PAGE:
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Corporate Sustainability Due Diligence Directive Explained: Corrs Chambers Westgarth's Guide for Australian Enterprises

Corrs Chambers Westgarth provides essential insights for Australian enterprises on navigating the EU's CSDDD.

The European Union's (EU) Corporate Sustainability Due Diligence Directive (CSDDD) was formally adopted by the EU Parliament in April. The CSDDD requires EU members states to implement legislation in accordance with the articles of the CSDDD to require In Scope Entities to conduct extensive due diligence to identify adverse business impacts on people and the environment.  The CSDDD is one of the most significant corporate responsibility reforms in recent years and its impact will be felt far beyond the EU, including here in Australia.

Australian businesses will be impacted one of three ways – (1) directly in scope (“In Scope Entity”), (2), by having a directly in scope EU based parent company, or (3) by supplying goods or services to a directly in scope entity or their subsidiary.  Corrs Chambers Westgarth, who has worked with clients to implement governance frameworks and due diligence systems following the introduction of similar legislation in individual EU member states (e.g. the German Supply Chain Due Diligence Act) provides a summary for Australian businesses on navigating the new law and what it will mean for Australian businesses below.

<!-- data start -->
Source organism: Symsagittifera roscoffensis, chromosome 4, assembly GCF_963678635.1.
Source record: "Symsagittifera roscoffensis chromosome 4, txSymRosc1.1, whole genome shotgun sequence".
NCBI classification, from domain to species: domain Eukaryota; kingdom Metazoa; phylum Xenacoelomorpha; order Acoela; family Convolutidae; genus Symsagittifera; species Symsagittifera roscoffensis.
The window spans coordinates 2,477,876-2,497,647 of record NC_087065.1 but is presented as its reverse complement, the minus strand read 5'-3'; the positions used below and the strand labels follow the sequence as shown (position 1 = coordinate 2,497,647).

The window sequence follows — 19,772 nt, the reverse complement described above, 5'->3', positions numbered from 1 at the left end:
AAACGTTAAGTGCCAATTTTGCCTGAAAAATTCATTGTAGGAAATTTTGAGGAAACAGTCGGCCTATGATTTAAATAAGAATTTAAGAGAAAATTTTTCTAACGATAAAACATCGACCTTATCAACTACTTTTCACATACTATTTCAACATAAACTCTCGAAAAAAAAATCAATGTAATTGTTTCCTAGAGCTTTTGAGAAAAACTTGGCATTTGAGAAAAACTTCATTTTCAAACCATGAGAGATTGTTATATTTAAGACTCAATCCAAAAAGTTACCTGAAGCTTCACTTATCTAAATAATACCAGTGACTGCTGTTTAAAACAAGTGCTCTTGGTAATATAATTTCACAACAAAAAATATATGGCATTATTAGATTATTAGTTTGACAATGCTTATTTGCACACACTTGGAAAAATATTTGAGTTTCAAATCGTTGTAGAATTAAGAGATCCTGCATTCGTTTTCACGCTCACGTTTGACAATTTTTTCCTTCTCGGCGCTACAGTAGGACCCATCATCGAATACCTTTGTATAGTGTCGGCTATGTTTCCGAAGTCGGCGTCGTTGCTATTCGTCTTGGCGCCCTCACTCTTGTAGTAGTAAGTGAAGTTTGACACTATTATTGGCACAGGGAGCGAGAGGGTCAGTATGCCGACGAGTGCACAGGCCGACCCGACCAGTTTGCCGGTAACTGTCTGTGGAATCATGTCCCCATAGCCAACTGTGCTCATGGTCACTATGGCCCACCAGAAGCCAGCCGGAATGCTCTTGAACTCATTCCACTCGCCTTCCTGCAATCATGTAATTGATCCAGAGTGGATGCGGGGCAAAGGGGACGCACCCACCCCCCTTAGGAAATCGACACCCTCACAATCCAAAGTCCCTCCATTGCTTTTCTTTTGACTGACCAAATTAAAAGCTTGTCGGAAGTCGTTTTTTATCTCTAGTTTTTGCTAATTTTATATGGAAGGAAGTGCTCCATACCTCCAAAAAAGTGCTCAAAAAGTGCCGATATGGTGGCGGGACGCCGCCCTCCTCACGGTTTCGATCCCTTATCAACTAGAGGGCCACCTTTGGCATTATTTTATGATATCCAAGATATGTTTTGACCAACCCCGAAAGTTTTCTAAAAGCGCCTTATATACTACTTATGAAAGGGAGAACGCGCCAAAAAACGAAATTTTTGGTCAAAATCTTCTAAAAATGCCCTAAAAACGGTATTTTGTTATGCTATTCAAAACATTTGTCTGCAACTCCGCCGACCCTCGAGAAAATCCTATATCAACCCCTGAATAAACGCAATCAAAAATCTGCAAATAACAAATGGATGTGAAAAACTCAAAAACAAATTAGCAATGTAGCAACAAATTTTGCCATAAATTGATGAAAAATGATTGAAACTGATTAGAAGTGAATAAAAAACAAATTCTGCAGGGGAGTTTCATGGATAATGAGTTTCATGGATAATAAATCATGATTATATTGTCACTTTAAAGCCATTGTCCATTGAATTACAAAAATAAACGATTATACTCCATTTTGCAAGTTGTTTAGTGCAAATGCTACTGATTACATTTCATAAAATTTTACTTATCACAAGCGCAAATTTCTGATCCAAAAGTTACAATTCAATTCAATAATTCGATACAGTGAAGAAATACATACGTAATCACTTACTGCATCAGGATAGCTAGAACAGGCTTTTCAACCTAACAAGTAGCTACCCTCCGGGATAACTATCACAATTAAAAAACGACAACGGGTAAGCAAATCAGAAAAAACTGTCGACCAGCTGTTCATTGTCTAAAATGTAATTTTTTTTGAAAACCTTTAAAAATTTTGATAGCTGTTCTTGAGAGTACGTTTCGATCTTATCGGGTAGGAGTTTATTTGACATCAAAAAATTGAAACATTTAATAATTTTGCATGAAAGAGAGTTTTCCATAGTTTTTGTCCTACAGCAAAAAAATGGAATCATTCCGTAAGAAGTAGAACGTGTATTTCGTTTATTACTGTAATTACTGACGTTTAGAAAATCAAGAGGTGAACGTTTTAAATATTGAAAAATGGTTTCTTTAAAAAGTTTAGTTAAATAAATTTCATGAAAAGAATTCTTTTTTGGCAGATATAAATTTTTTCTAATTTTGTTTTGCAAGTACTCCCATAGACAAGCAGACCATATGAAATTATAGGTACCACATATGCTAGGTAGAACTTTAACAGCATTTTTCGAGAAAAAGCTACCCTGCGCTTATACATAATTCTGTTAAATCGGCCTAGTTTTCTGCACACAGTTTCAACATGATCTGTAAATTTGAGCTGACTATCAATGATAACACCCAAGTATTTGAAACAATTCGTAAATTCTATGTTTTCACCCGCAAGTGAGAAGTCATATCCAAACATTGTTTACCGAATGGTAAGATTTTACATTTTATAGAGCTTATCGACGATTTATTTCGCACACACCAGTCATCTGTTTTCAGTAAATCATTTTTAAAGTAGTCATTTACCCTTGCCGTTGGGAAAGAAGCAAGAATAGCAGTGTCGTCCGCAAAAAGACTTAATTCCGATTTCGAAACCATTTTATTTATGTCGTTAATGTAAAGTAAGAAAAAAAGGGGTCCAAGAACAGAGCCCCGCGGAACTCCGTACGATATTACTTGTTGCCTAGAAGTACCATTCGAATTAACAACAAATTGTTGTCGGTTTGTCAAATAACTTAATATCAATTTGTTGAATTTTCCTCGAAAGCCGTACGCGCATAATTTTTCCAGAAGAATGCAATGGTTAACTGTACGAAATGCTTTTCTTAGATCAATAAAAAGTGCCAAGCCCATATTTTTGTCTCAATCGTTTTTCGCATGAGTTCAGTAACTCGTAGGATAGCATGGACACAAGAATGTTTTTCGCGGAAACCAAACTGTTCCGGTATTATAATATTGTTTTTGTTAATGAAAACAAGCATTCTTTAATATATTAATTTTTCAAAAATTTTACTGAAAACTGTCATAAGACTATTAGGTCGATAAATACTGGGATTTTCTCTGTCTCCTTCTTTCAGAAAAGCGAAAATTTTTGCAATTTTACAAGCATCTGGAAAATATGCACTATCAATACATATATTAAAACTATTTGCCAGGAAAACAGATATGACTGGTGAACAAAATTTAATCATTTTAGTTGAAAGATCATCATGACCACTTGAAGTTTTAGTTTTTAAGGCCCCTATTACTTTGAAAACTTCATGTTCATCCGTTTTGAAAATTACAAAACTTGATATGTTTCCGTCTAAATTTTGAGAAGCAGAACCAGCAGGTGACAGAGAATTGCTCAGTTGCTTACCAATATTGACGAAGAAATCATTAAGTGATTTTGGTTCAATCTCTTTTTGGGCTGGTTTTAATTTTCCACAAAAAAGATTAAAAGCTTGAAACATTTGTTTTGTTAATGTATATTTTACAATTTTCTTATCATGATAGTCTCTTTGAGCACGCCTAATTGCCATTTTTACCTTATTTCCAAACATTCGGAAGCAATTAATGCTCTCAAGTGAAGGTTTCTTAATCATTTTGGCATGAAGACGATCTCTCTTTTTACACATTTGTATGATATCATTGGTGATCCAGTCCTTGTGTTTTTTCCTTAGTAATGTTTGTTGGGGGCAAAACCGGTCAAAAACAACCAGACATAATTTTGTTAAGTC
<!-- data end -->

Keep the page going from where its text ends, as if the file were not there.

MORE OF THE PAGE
CSDDD’s objectives

The CSDDD is a legal framework by which certain large EU and certain non-EU companies (“In Scope Entities”,) must:

  1. take responsibility for actual and potential adverse human rights and environmental impacts through conducting risk-based human rights and environmental due diligence to identify, assess, cease, prevent, mitigate and remediate those impacts within their own operations, the operations of their subsidiaries and the operations of their direct and indirect business partners within the chain of activities of the In Scope Entity;
  2. monitor effectiveness of due diligence efforts; and
  3. issue an annual report covering the due diligence and related requirements of the CSDDD.

‘Chain of activities’ includes the activities of upstream and downstream direct and indirect business partners relevant to the In Scope Entities’ operations (though downstream activities are more limited in scope).  Direct business partners are those with whom the In Scope Entity has a commercial agreement and indirect business partners are those where no commercial agreement exists but who perform certain business operations. 

Actual and potential adverse human rights and environmental impacts are defined by reference to certain human rights enshrined in international instruments and certain international environmental prohibitions and obligations, both referenced in the CSDDD.  They are wide ranging and include modern slavery, child labour, exploitation, adequate housing, freedom of thought, discrimination, biodiversity loss, pollution and destruction of natural heritage.  

Once adopted by each EU member state, the CSDDD will become binding on In Scope Entities.


Mandatory requirements for In Scope Entities (whether based in the EU or Australia)